Getting Back Down

by Martin Kendall

Martin is self-employed in the IT industry.  He spent a number of years as a flying instructor, plays Blues guitar and writes humorous action-adventure short fiction and poetry

“Take the chart from my knee! “

I tried saying it as calmly as I could but this was both a command and a plea.   I had descended the aircraft lower and lower to get below the cloud but we were very low.  I was sure our height was now below some of the many radio masts in the area. 

I had only obtained my pilot’s licence the previous year and looking back I was too inexperienced to be flying in these conditions.   Although I had flown in America before, this was the first time I had taken my wife along with me.  She looked so trusting sitting next to me but this only made it worse because I didn’t want to show her how frightened I felt.

I pointed at the chart showing roughly where we were.

“We are heading for the coast, please find any masts within 5 miles either side of our route and tell me how high they are”.

I glanced over. I could see that she realised we were in trouble.   We had flown together many times before and she was very good at reading the aeronautical charts.   She had been thrilled when I suggested that we spent a couple of weeks renting a plane.

It wasn’t until we arrived in Florida that we discovered a particular small-print in the rental agreement that would influence the events on that day.   All aircraft had to be returned by night-fall. It meant that a careful assessment had to be made of weather conditions that may prevent a day-long trip.

As we skimmed under the lowering cloud it was that subtle consideration of the weather that I had failed to make.  We had flown to look at a vineyard a couple of hundred miles away.   The mistake I made was assuming the weather forecast for our return trip was applicable all the way.    Sitting in the cockpit at 400 feet with only an occasional glimpse of the ground meant that it clearly was not.  My inexperience had made me accept that the “no overnighting” rule was an absolute demand.  We should have landed at the nearest airfield whilst still in clear skies.  Instead I pressed on with the hope that the weather conditions would not deteriorate.

“There are two masts ahead.  Both to the right.  One at 300 feet and one at 800”.  My wife was speaking calmly and the tone of her voice was gut-wrenchingly trusting.   Masts less than 300 feet are not charted.  I could not afford to descend any lower.   I knew that our current heading would soon take us over the beach.  I just hoped to hold a steady course.  The fuel gauges were showing less than a quarter full and my calculations told me we had about an hour’s worth of fuel remaining.  My plan was to get to flat ground before the fuel ran out and it was either going to be the beach or the airfield.   The coast road was lined with hotels and restaurants and once I spotted a distinctly red and green coloured hotel I knew that the airfield was just 5 miles inland directly from that point.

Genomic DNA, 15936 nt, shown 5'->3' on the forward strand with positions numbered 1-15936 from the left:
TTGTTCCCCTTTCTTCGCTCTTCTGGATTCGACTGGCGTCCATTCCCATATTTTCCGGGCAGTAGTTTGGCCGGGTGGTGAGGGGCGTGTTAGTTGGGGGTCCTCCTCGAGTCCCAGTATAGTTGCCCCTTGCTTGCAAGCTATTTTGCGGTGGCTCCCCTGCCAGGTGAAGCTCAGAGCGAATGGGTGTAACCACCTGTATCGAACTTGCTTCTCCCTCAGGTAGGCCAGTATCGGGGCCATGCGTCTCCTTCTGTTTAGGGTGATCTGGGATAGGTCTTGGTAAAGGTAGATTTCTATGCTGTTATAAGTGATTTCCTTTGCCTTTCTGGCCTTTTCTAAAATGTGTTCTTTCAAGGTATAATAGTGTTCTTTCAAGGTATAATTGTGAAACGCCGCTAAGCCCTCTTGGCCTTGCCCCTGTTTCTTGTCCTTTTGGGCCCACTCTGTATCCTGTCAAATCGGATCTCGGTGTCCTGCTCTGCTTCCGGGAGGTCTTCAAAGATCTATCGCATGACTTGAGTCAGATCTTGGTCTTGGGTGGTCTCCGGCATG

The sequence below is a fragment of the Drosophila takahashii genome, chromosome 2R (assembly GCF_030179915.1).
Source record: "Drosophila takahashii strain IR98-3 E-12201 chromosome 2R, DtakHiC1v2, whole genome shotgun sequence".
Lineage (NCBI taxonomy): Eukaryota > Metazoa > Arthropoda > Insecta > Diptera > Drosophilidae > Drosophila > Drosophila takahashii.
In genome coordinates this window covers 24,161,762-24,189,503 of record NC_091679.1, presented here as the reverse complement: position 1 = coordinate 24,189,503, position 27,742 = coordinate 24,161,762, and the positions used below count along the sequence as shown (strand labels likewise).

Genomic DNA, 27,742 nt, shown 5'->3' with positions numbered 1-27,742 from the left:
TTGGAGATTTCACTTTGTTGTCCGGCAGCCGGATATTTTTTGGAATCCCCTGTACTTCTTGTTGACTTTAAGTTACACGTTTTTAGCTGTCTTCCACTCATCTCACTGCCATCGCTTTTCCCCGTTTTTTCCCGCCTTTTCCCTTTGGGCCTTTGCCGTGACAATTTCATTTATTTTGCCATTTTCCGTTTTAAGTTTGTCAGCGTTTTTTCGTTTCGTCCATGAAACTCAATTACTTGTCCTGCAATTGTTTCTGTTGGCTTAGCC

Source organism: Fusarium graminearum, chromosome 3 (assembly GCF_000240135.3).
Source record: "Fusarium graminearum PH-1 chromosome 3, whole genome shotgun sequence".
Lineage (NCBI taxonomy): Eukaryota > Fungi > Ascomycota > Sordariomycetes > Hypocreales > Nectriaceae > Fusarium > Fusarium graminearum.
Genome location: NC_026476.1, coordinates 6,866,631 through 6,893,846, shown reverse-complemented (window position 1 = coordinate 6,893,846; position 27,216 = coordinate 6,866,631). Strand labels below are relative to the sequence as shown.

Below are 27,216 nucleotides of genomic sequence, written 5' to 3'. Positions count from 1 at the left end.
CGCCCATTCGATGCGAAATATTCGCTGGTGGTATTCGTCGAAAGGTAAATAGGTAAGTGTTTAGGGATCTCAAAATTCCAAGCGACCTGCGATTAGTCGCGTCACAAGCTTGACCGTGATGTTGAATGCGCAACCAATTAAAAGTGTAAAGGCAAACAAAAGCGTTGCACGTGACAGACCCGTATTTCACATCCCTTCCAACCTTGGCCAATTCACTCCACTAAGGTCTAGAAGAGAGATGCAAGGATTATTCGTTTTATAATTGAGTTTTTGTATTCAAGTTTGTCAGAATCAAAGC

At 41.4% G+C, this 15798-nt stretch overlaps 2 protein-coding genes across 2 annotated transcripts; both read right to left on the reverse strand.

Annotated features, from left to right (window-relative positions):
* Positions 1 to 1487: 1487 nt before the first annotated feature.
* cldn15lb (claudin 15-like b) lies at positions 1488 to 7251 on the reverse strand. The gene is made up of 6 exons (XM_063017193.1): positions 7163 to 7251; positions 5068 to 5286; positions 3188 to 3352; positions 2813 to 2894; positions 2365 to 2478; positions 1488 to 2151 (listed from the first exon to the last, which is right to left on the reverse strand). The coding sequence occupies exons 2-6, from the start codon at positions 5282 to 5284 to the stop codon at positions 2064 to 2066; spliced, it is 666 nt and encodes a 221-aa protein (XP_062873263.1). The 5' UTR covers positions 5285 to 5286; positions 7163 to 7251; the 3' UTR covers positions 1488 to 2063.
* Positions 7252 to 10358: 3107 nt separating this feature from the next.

“Can you see any houses below?”  I needed to know if we had cleared the swamp.

“No, just some fallen trees in the water”.  I immediately saw the tall radio mast sail past just to our right.  I knew that in less than a minute we would be over the beach.

“Yes! We are over the town!” My wife was visibly relieved but my brain was battling with choosing an option.  We shot over the highway, the line of hotels and there was the water.   I felt the cold knot in my stomach as I looked at the fuel gauges.  They were busy disputing my calculations as they danced left and right of the ‘E’ symbol.  I calculated 30 minutes before the engine was starved of all fuel.  It was a 10 minute flight between here and the airfield – I just had to turn at that hotel and hold it steady on zero-nine-zero for 10 minutes.

It was a long flat beach.  I turned to my wife to find her gazing at me already.

“We land on the beach if we can’t land at the airfield”.  She looked down at the chart.  She knew how to operate the radio and started tapping in the airfield frequency.

We could see the hotel ahead and I made the turn inland.  The swamp loomed out of the drizzle and I settled down to holding the course.  My mind flashed back to something my old flying instructor used to say: “If nothing else, keep the aircraft in the air!”

We had been flying almost 10 minutes when I saw the runway flash past us and then lost sight of it in the cloud. 

“Make the call!”  I wanted to focus on turning around and getting the aircraft on the ground in one piece.

“Ormond Beach Radio this is November 54321, Cessna 182 in the overhead”.

This was just standard procedure to warn other aircraft of your presence. 

I made the turn back in the airfield’s direction and slowed the aircraft down to descend.  “Ormond Beach Radio, November 321 final approach two-seven-zero”.

I blurted out “Runway lights maximum please!”  and she started transmitting a series of clicks on the radio for the automated lighting controller.

At 200 feet we were both staring into the wall of drizzle when suddenly the pearls of lights appeared to our left.  I pulled the engine lever to idle and we banked towards the lights.  Our arrival on the tarmac certainly tested the undercarriage but we were on the ground and the wheels were turning.

I turned to my wife: “When we hand over the keys we are going to act like this was a non event.”

The reception area was full of other pilots and all eyes turned on us as we sauntered in.  The owner was standing behind the counter with a quizzical look.

“Everything OK Martin?”

“Yep, it will need refuelling though.”

“Do you want to book it for tomorrow?”

“No I think we’ll be doing some local sightseeing for a day or so instead.”